Having unilaterally enacted the failed DREAM Act, the administration has now declared lesbian marriages legal for the purposes of the meeting the criteria in the act.

"Latino" activists, as they wish to be styled, and their revanchist leaders are celebrating. “This is the Barack Obama I have been waiting for, that Latino and immigrant voters helped put in office to fight for sensible immigration policies,” Rep. Luis Gutierrez (D-Ill.) told the Times.

Said Janet Murguia, president of the National Council of La Raza, “We will closely monitor the implementation of this process to ensure that it is applied robustly and that it brings public safety squarely into focus."

Logical Move

Napolitano and Morton laid the groundwork for the administration's final usurpation of congressional prerogative on immigration law. In March, Napolitano announced that ICE had stopped deporting illegals who met the criteria in the DREAM Act; i.e., that the illegal alien in question came here as a child, is attending school, or is enlisted in the military. The DREAM Act supposedly requires that amnestied illegals be of "good moral character," but that does not mean that hardened criminals and terrorists need not apply, as Sen. Jeff Sessions (R-Ala.) noted about the resurrected but now superfluous DREAM Act of 2011 of leftist Sen. Dick Durbin (D-Ill.).

Said Napolitano: "If they [illegal aliens] truly meet all those criteria, and we see very few of them actually in the immigration system, if they truly meet those [criteria], they’re not the priority. The reason we set priorities is so that the focus could be on those in the country who are also committing other illegal acts."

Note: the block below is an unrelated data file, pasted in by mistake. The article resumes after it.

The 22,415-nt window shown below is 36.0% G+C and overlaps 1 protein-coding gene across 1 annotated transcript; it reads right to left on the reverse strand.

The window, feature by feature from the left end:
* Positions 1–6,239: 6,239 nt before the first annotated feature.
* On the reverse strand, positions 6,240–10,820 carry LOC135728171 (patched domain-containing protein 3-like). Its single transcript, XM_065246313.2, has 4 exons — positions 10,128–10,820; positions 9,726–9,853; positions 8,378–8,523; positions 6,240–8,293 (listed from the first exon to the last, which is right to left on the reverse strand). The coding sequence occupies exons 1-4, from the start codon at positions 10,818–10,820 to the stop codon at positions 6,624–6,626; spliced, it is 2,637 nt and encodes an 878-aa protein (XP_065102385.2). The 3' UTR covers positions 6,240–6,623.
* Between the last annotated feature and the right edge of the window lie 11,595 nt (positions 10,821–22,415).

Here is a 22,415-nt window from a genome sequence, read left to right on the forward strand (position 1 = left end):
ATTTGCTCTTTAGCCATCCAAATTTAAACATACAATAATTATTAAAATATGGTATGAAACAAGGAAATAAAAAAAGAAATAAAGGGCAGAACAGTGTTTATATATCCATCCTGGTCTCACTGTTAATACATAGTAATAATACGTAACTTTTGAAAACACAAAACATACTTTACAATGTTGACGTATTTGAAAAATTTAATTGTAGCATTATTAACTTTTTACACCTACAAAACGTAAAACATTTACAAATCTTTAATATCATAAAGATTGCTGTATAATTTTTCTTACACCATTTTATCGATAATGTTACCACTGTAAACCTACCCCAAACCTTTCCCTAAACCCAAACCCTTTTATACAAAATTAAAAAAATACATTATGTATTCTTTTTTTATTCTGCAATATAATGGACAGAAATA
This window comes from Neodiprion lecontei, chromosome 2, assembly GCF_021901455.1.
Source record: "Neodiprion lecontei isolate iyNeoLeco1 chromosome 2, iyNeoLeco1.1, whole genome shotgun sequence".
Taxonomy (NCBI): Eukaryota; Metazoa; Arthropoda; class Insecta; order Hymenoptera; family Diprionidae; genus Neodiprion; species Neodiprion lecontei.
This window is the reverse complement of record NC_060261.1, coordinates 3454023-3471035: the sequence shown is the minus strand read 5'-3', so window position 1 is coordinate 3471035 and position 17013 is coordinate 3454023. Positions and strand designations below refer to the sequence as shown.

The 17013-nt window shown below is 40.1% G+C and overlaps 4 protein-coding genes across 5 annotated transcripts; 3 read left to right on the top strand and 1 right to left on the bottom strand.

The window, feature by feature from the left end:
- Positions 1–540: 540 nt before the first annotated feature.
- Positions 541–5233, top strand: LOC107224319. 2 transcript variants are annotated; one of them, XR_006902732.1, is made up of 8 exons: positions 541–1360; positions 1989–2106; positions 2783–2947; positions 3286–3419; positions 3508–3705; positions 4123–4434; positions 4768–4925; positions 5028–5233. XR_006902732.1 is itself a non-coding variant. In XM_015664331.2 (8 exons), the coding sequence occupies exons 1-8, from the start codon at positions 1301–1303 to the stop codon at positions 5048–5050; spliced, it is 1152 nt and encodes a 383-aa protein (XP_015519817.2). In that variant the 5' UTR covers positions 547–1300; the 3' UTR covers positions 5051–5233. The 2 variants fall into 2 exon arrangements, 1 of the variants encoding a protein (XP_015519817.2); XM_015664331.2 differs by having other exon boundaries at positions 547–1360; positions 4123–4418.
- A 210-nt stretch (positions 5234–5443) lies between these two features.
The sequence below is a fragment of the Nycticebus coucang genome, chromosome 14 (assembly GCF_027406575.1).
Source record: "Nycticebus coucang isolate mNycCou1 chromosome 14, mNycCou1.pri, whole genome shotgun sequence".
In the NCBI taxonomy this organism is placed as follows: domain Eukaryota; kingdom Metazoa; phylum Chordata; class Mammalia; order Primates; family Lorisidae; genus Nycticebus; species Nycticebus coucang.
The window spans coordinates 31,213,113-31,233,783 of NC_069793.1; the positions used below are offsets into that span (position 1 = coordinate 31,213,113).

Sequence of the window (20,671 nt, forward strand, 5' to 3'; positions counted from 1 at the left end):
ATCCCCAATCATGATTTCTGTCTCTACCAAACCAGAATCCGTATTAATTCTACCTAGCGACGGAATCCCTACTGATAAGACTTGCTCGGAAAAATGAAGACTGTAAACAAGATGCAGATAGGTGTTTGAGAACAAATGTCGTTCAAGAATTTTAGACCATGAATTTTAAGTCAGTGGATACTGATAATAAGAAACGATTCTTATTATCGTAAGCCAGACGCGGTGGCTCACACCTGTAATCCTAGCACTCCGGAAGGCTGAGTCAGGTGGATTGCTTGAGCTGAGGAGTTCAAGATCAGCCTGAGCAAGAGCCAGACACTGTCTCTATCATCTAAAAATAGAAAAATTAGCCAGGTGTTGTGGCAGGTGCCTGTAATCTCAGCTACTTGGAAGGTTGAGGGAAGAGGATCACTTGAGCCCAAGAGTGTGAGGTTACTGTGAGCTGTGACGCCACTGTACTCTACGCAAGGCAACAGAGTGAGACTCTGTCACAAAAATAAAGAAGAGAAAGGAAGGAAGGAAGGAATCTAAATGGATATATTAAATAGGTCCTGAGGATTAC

Morton backed that statement, then, in late June, published a memorandum permitting his agents "prosecutorial discretion" in pursuing deportations. Included in Morton's memo was a long list of criteria that mirrored those in the DREAM Act but included even more. The list was long enough that ICE agents could excuse virtually any illegal alien from deportation for any reason.

In August, Morton ended agreements with 40 states to participate in the federal Secure Communities program, through which local authorities shared fingerprints of suspects with federal authorities. The program stopped after illegal alien lobbyists raised a ruckus, claiming that "lesser offenders," who did not deserve deportation, were caught in the Secure Communities dragnet.

Mandating a review of 300,000 possible deportations was the next logical step for President Obama. Napolitano informed Congress of the move last week. "From a law enforcement and public safety perspective, DHS enforcement resources must continue to be focused on our highest priorities," she wrote to Congress. "Doing otherwise hinders our public safety mission — clogging immigration court dockets and diverting DHS enforcement resources away from individuals who pose a threat to public safety."

Gov. Jan Brewer, who is battling the Obama administration as well as members of Congress about her state's tough immigration law, called Obama's move a "backdoor amnesty."

Latino activists had threatened to withhold support from Obama in the next election if he did not mandate the failed DREAM Act into law.

 

Related Articles:

Napolitano: Unpassed DREAM Act Now the Law

ICE: State Cooperation Not Needed to Run Secure Communities Program

Circumventing Congress: Failed Dream Act Mandated by ICE Director

Senator Durbin: An Illegal Alien Could Become President

Sessions: DREAM Acters Lying About Bill

Photo: Immigration and Customs Enforcement (ICE) officers arrest a suspect during a pre-dawn raid in Santa Ana, Calif., Jan. 17, 2007.: AP Images